The exegesis Fat labored on month after month struck me as a Pyrrhic victory if there ever was one—in this case an attempt by a beleaguered mind to make sense out of the inscrutable. Perhaps this is the bottom line to mental illness: incomprehensible events occur; your life becomes a bin for hoax-like fluctuations of what used to be reality. And not only that—as it that weren’t enough—but you, like Fat, ponder forever over those fluctuations in an effort to order them into coherency, when in fact the only sense they make is the sense you impose on them, out of the necessity to restore everything into shapes and processes you can recognize. The first thing to depart in mental illness is the familiar. And what takes it s place is bad news because not only can you not understand it, you also cannot communicate it to other people. The madman experiences something, but what it is or where it comes from he does not know.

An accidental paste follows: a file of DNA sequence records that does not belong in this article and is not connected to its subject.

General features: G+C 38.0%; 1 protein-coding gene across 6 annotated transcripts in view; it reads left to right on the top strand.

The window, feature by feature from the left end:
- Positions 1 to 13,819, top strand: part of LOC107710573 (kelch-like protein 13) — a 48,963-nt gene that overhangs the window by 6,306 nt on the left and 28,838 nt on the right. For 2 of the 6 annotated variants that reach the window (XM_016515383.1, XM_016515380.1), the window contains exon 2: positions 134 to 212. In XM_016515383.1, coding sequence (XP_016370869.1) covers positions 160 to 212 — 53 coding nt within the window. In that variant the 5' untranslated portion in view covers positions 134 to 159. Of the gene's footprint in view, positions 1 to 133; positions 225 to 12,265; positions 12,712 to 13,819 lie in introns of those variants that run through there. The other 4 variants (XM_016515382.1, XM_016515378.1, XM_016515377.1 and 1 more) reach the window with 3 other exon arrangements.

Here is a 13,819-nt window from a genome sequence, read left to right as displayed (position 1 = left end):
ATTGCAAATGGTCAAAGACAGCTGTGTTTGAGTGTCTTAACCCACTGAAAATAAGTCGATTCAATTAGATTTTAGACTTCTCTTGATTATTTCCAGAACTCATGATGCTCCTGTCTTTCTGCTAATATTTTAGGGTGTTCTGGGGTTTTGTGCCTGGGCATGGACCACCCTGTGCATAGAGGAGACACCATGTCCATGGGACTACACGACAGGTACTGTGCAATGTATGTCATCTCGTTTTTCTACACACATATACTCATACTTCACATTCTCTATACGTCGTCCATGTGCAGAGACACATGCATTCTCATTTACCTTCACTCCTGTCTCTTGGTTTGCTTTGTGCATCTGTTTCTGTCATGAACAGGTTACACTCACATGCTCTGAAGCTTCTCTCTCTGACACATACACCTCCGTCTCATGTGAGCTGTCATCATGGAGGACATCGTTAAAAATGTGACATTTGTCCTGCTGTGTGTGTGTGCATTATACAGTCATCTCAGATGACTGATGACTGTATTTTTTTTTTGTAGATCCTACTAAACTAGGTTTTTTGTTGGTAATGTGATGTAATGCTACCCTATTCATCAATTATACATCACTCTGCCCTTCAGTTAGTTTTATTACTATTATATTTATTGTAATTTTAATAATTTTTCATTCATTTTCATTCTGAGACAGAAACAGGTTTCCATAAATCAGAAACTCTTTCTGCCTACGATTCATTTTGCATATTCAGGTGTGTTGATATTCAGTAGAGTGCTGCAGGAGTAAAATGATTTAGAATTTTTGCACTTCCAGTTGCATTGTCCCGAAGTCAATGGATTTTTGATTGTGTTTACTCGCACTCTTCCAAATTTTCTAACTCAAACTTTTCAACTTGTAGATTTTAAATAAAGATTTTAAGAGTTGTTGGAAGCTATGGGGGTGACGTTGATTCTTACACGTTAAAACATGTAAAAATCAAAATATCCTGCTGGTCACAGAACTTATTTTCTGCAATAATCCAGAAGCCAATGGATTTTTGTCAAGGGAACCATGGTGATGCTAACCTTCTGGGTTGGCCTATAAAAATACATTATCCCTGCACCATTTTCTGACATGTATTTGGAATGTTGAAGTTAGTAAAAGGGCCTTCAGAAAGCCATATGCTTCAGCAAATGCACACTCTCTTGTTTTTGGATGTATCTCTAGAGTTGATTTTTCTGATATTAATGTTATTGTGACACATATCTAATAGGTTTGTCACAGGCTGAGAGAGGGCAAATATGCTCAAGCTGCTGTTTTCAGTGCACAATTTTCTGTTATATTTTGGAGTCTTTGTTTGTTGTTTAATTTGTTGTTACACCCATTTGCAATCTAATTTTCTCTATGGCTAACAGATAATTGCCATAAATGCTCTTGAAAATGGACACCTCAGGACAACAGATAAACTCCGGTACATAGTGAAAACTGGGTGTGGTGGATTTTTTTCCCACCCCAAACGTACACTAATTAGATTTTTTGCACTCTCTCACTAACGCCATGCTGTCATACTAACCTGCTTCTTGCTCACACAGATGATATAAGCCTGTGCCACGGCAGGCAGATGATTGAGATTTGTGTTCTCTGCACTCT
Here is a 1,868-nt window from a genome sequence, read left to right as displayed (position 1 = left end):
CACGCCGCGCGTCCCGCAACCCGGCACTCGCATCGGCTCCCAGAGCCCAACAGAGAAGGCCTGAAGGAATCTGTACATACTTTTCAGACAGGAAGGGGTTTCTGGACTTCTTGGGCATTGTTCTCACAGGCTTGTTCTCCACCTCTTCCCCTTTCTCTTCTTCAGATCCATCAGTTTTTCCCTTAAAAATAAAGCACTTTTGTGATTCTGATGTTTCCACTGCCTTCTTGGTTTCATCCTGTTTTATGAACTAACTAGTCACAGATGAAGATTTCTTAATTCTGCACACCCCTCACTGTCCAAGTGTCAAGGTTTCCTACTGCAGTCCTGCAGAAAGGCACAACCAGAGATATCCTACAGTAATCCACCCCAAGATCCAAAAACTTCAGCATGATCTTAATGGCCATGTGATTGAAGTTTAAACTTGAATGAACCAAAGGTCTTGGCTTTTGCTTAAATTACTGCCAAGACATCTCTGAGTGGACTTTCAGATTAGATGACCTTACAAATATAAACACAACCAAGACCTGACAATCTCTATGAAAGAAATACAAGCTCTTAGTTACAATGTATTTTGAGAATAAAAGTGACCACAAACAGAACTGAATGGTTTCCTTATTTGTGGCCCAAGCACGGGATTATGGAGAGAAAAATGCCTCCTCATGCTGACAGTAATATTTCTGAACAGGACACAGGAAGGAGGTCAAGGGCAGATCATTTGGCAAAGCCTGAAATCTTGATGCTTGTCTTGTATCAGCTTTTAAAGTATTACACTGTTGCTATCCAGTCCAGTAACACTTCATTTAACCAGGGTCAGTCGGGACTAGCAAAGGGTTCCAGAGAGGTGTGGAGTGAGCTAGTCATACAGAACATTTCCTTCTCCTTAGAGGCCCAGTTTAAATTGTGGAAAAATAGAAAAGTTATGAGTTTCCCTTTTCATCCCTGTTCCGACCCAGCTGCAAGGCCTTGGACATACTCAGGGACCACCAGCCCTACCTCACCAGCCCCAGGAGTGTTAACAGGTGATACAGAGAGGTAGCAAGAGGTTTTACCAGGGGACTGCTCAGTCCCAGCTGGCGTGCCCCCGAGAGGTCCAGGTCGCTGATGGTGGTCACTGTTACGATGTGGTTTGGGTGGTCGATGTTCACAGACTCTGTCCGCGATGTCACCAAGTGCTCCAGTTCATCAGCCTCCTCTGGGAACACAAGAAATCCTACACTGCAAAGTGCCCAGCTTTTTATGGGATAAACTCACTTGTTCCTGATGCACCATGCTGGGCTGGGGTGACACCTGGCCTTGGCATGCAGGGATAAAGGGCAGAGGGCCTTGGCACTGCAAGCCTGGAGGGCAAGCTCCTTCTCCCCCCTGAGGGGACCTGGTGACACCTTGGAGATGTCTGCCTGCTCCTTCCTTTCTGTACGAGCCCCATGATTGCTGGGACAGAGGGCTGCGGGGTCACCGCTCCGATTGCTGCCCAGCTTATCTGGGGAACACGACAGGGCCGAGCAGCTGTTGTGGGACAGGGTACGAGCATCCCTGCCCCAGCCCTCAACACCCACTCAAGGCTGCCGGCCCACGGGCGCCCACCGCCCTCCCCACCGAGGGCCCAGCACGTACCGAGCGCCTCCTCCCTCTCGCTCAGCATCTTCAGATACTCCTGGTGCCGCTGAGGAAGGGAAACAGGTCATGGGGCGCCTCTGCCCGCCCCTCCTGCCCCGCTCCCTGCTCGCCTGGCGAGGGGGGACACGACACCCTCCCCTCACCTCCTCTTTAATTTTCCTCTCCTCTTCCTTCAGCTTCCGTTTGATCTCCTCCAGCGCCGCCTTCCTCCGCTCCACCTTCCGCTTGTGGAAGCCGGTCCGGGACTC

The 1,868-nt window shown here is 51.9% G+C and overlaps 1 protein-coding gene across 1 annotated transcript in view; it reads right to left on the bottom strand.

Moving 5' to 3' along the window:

It was a mainstay of Kevin’s bag of verbal tricks that the universe consisted of misery and hostility and would get you in the end. He looked at the universe the way most people regard an unpaid bill; eventually they would force payment.
I am reading ‘VALIS,’ and I’ll be god darned if it ain’t The Real Stuff.
As my friend McCune once said, seconds before he pressed play on ‘Mad Max 3: Beyond Thunderdome’ (yeeeaaahhh!!!): “We live in a world where ‘War & Peace’ exists, and people read those Harry Potter books instead.”